A renovated, expanded Tisbury School could cost more than $55 million, according to estimates presented by the architect to the school building committee this week. A more modest renovation with several thousand fewer square feet of space was estimated at about $51 million.

Both estimates include costs for administration, project management, architecture and design, construction, furniture and equipment, as well as $1.5 million for temporary classrooms and a $2.9 million contingency provision.

Construction costs are estimated to be about $600 per square foot in September, 2021, project manager Richard Marks told the committee during its Monday night meeting on Zoom.

“Those are high, but they are representative of both building on the Island [and] the current construction market around the commonwealth,” Mr. Marks said.

The estimates also assume that the building will be closed for 15 months so that the work can be completed in a single phase, he added.

“That’s the most efficient way of doing it, in our view,” Mr. Marks said.

The committee members who are teachers — Sean DeBettencourt, Rita Jeffers and principal John Custer — all said that $1.5 million will not be enough for the temporary classrooms.

“That’s a red flag,” Ms. Jeffers said.

Mr. Marks said the estimate intentionally provides for half the student body, with the idea that the other half would be educated off-campus, the way older grades were shifted to the high school while asbestos abatement was performed last year.

“I would look to as many existing facilities as possible,” he said.

Committee members expressed surprise that the price differential was not larger between the two design concepts, one of which includes two additions to the original building while the other has just one.

“This will allow me to be more objective,” said committee member Reade Milne. “To take a significant cost difference out of my decision-making is really helpful.”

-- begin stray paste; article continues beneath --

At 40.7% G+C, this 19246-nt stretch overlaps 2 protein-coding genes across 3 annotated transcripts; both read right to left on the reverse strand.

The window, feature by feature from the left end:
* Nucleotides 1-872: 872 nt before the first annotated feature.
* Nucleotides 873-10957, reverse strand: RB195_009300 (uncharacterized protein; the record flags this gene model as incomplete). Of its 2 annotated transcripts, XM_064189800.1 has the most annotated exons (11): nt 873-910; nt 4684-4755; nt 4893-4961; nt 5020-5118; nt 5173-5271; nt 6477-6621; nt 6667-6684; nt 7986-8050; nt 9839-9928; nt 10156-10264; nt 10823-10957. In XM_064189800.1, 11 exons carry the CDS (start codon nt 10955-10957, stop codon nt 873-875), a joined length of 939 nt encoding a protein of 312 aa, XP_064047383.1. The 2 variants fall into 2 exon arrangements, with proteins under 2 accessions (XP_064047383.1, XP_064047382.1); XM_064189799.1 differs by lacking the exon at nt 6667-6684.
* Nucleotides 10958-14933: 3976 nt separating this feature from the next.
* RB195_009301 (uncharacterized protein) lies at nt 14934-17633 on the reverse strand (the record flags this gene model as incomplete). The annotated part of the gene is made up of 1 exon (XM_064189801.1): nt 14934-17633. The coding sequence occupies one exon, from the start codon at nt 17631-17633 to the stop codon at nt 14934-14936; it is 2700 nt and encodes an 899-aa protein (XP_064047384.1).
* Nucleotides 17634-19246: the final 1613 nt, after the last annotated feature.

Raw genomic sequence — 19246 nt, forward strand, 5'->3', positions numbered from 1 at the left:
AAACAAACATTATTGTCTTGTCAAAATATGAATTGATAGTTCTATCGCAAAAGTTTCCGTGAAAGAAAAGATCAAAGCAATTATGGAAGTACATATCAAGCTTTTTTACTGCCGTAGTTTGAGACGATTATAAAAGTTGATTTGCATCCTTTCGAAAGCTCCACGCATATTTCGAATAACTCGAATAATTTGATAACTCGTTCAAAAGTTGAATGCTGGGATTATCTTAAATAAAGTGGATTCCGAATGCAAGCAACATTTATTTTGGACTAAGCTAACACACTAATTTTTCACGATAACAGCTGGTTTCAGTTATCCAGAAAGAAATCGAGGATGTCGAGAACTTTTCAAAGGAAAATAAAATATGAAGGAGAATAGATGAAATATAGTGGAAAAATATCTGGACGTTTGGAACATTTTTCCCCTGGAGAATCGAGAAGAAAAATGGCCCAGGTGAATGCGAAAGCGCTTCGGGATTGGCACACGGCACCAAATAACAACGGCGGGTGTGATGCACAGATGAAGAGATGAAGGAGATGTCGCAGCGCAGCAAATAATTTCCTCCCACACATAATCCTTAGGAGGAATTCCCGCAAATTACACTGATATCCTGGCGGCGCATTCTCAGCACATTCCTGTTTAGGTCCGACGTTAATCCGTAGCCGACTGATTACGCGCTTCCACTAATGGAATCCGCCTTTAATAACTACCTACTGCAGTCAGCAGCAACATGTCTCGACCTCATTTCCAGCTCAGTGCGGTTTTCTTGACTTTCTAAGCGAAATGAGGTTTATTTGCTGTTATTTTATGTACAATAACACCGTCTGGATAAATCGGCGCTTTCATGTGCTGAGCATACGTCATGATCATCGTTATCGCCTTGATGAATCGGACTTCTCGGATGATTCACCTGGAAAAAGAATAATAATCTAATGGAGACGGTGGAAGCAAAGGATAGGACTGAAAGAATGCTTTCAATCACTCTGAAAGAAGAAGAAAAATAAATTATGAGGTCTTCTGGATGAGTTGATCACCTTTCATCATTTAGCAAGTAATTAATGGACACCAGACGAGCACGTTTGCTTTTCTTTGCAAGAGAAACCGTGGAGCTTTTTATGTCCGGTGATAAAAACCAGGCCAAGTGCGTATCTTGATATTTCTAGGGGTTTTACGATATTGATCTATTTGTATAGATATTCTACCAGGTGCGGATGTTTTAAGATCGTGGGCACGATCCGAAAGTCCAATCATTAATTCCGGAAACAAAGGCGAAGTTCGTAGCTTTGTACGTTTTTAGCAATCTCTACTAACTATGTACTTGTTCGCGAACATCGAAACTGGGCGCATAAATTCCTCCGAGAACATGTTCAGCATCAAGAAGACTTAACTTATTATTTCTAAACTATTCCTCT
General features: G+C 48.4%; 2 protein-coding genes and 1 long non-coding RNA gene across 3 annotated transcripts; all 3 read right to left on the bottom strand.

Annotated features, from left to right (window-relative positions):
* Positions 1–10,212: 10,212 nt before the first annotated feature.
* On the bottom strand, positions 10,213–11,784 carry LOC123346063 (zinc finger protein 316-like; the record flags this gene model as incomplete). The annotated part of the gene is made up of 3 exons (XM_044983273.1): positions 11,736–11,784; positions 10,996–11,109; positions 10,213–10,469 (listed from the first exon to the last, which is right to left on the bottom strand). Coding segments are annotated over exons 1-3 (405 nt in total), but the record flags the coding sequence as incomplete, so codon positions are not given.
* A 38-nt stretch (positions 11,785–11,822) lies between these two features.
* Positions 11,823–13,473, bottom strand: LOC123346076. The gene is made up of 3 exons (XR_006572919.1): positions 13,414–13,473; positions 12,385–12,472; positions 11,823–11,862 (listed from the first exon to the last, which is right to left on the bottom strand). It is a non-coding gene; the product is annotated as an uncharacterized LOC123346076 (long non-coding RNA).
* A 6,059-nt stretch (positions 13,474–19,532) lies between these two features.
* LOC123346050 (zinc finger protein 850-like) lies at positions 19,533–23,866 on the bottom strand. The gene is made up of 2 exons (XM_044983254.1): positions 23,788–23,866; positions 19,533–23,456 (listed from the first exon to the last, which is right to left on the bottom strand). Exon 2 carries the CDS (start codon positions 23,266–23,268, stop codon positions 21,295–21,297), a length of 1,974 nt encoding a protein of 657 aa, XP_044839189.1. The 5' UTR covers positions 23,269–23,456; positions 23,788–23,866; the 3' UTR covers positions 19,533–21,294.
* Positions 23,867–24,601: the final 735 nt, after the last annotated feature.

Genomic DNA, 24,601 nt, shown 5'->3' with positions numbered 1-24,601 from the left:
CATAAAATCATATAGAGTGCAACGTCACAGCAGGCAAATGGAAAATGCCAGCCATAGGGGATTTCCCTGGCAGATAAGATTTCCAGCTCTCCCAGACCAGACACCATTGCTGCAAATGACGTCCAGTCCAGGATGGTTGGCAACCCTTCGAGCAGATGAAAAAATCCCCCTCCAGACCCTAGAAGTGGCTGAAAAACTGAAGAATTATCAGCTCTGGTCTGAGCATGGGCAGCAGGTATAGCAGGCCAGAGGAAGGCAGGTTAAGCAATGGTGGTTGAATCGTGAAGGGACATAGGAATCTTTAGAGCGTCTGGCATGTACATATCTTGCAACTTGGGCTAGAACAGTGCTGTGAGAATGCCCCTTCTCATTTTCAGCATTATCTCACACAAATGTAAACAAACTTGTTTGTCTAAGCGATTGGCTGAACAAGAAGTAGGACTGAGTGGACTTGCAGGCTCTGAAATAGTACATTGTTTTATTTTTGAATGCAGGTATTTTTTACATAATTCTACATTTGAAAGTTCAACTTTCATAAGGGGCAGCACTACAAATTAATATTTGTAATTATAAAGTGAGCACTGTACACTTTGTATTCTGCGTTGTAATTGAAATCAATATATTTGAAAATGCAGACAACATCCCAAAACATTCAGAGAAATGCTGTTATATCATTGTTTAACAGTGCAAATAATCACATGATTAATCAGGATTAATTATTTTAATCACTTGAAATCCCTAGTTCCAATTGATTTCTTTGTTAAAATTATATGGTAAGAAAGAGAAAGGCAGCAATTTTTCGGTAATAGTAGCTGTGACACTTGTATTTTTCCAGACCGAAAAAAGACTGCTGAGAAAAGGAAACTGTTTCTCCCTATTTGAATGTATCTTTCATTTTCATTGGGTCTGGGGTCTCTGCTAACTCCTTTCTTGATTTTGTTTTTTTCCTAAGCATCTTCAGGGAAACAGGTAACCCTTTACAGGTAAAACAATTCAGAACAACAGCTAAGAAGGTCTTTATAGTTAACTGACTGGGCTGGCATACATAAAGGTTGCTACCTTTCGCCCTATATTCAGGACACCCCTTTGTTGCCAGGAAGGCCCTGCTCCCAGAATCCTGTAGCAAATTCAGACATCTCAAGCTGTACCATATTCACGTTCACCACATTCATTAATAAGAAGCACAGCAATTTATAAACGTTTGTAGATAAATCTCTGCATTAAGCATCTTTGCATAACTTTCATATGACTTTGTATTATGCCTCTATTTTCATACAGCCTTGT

Committee members unanimously preferred the $55 million option, also known as option 3, but stopped short of approving further design work until their meeting next week.

“The public will have notice that we are making a decided vote on picking an option,” chairman Rachel Orr said. The meeting will take place at 5 p.m. June 29, on Zoom.

Tisbury selectman James Rogers, who serves on the building committee, said he will ask his fellow selectmen next week to engage an independent financial expert to work on funding mechanisms for the project, including grants and bonding, to reduce the burden on taxpayers. The select board meets June 30 at 4 p.m. on Zoom.

While the tone of the school building committee meeting was optimistic, planning board member Ben Robinson injected a cautionary note.

“I would take off the rose-colored glasses that everybody seems to be wearing,” Mr. Robinson said. “You’re setting yourself up for a serious price hurdle here, and I think it could use a little more vetting.”

The town has struggled for years over plans to renovate, rebuild or replace the 1929 school. After finally qualifying for the Massachusetts School Building Authority (MSBA) program about four years ago, town and school leaders developed a $46.6 million plan to rebuild the school. After state reimbursement, the cost would have been about $32 million. In 2018 the school plan was approved at town meeting, but narrowly failed in the ballot box later. The town subsequently was forced to drop out of the MSBA grant program and start over, this time with no state grant assistance.

A new school building committee was formed last year.

Late last summer, an inspection of the building turned up asbestos, prompting a delayed opening of school. Students in the upper grades were relocated to the regional high school for months while the problem was remediated.

Designs and estimates for the renovation options are posted online.